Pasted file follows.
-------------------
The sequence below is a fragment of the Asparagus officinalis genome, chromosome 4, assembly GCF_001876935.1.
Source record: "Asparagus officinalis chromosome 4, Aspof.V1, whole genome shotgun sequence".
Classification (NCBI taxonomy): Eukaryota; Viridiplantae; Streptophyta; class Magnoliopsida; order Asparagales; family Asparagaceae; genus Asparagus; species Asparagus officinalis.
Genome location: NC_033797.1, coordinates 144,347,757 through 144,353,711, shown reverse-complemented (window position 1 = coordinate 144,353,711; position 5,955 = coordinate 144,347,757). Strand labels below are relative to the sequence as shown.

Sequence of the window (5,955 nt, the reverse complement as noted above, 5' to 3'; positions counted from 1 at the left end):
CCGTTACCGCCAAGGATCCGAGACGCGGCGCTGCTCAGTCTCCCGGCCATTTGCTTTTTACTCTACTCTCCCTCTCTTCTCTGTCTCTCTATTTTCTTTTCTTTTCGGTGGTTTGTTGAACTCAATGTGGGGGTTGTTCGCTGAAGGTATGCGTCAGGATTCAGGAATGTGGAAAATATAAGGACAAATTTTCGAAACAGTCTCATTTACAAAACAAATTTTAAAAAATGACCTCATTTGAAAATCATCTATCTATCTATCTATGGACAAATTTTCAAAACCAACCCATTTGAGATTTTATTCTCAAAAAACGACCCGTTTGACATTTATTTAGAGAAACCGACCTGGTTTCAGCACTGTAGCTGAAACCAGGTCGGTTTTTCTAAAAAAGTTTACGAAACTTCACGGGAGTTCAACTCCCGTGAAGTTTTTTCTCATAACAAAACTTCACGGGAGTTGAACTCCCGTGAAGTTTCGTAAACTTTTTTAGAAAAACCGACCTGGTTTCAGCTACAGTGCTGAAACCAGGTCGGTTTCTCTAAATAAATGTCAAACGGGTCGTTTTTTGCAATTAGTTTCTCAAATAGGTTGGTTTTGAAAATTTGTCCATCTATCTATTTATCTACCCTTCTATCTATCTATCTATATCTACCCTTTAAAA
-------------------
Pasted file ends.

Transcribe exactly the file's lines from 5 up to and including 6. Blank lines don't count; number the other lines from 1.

Sequence of the window (5,955 nt, the reverse complement as noted above, 5' to 3'; positions counted from 1 at the left end):
CCGTTACCGCCAAGGATCCGAGACGCGGCGCTGCTCAGTCTCCCGGCCATTTGCTTTTTACTCTACTCTCCCTCTCTTCTCTGTCTCTCTATTTTCTTTTCTTTTCGGTGGTTTGTTGAACTCAATGTGGGGGTTGTTCGCTGAAGGTATGCGTCAGGATTCAGGAATGTGGAAAATATAAGGACAAATTTTCGAAACAGTCTCATTTACAAAACAAATTTTAAAAAATGACCTCATTTGAAAATCATCTATCTATCTATCTATGGACAAATTTTCAAAACCAACCCATTTGAGATTTTATTCTCAAAAAACGACCCGTTTGACATTTATTTAGAGAAACCGACCTGGTTTCAGCACTGTAGCTGAAACCAGGTCGGTTTTTCTAAAAAAGTTTACGAAACTTCACGGGAGTTCAACTCCCGTGAAGTTTTTTCTCATAACAAAACTTCACGGGAGTTGAACTCCCGTGAAGTTTCGTAAACTTTTTTAGAAAAACCGACCTGGTTTCAGCTACAGTGCTGAAACCAGGTCGGTTTCTCTAAATAAATGTCAAACGGGTCGTTTTTTGCAATTAGTTTCTCAAATAGGTTGGTTTTGAAAATTTGTCCATCTATCTATTTATCTACCCTTCTATCTATCTATCTATATCTACCCTTTAAAA